It has been a nightmare getting around Calgary this week as slick roads translated into commuter chaos.

There was a crash on southbound Deerfoot Trail at Memorial Drive around 2 p.m. MT that involved a semi-trailer, two SUVs and a car. One person was taken to hospital as a precaution.

There was also a multi-vehicle crash this afternoon on eastbound Glenmore Trail before the Crowchild Trail exit that caused some major delays.

Mayor Naheed Nenshi says his office is getting an earful from angry drivers because of the condition of city roads.

He says crews are doing their best, but because the snow keeps falling they can't keep up with the demand.  

"It has been miserable and this was bad news because remember what makes it a blizzard is the wind, not the snow, so the wind has been really awful," said Nenshi. "The crews have been out there 24/7 for — today's Tuesday? — nine days now but it keeps snowing."

He says the falling snow means crews can't get to many side streets because they have to keep plowing and re-plowing priority roads and bus routes.

Police say there were nearly 191 collisions on Calgary roads before 4 p.m. MT — seven of them involved injuries.

But it's not just Calgary, as residents across southern Alberta are struggling with poor driving conditions.

Four children and the driver needed medical treatment and a teenager was sent to hospital with minor injuries following a school bus rollover near Priddis, Alta.

It happened around 8 a.m. on Coalmine Road. The bus driver had apparently pulled to the side of the road to allow another vehicle to pass when the bus rolled into the steep ditch.

RCMP say blowing snow and ice also contributed to the accident.

Bad roads or bad drivers?

But Calgary bike courier Alex Munro says it's not always the roads but drivers that are creating problems.

Bike courier

Calgary bike courier Alex Munro believes some Calgary drivers don't realize the danger of following too closely. (Nadia Stewart/CBC)

Munro says in these conditions the real danger comes from drivers behind her who follow too closely. She said they do not realize how quickly a cyclist can fall if they skid or lose their balance.

"People not shoulder checking and just not being aware. 'Oh! I can see blank pavement and I have winter tires I can go 60' — like, no you frickin' can't," she said. "You really have to make sure you can stop."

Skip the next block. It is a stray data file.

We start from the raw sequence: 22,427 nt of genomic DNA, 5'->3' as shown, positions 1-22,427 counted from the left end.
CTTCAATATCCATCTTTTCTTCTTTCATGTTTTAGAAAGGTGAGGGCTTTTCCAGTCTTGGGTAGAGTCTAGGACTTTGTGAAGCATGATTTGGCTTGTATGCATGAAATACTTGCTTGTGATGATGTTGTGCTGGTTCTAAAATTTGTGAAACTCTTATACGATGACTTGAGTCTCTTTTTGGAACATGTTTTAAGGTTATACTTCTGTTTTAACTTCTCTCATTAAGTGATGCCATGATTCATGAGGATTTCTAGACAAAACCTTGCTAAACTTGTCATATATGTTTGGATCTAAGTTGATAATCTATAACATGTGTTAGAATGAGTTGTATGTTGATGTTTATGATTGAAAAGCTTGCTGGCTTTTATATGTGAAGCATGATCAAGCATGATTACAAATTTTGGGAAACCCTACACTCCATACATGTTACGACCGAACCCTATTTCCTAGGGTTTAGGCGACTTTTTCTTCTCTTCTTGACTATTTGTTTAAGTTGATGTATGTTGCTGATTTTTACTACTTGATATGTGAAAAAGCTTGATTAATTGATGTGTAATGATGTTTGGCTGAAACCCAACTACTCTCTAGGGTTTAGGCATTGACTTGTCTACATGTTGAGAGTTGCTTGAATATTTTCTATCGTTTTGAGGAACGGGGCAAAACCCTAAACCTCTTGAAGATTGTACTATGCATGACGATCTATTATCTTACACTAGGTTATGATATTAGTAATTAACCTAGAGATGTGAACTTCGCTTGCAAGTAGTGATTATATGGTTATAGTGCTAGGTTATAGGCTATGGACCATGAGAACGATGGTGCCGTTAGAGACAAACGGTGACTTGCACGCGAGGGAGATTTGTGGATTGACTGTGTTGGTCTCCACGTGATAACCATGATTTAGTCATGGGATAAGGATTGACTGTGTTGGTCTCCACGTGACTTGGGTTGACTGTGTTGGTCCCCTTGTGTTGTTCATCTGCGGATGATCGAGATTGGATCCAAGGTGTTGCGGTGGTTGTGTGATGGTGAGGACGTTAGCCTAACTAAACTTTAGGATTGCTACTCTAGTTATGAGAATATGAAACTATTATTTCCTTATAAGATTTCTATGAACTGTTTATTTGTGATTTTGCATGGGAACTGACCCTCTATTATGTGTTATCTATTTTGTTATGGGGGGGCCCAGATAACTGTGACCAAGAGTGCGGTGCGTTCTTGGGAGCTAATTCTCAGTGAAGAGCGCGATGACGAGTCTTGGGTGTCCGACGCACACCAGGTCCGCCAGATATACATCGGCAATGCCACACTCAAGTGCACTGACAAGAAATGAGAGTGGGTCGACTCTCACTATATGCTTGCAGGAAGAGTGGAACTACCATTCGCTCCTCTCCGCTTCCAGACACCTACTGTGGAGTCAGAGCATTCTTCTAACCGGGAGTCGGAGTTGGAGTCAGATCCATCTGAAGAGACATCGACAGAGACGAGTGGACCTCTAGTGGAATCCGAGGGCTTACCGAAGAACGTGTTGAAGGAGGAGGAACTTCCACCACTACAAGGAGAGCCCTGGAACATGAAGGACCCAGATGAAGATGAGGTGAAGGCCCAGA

Ron Wilson, manager of driver education for the Alberta Motor Association, says driving too fast or too close to other vehicles leads to accidents.

"So by backing off the speed a little bit, you're getting better traction. Not only that, but it can take you up to 12 times as long to stop the vehicle on a slippery road like this, so you want to increase that following distance."

Wilson says rear-end collisions are the most common vehicle accident in Alberta all year round.

Lacey Elliott, a spokesperson for autoTRADER.ca, says there are four features to look out for when buying a car that can handle winter in Alberta: reliability, traction control, an anti-lock brake system and all-wheel or four-wheel drive.

"When we're talking about a good vehicle for winter, something that I don't think people actually think about is overall reliability."

For example, Elliott says a car like the Honda Civic has a proven history of being reliable despite being front-wheel drive.

"You know that if you're gonna be out in -30 C weather, hopefully you're not going to have to worry about something going wrong with the car because you have that reliability in the vehicle as well."

But Wilson warns drivers that even with the best safety features they still need to adjust for winter conditions.

"Maybe they think, 'I have a four-wheel drive vehicle or I have a vehicle with all the latest safety features, so now I can drive faster.' That really shouldn't be the case," he said.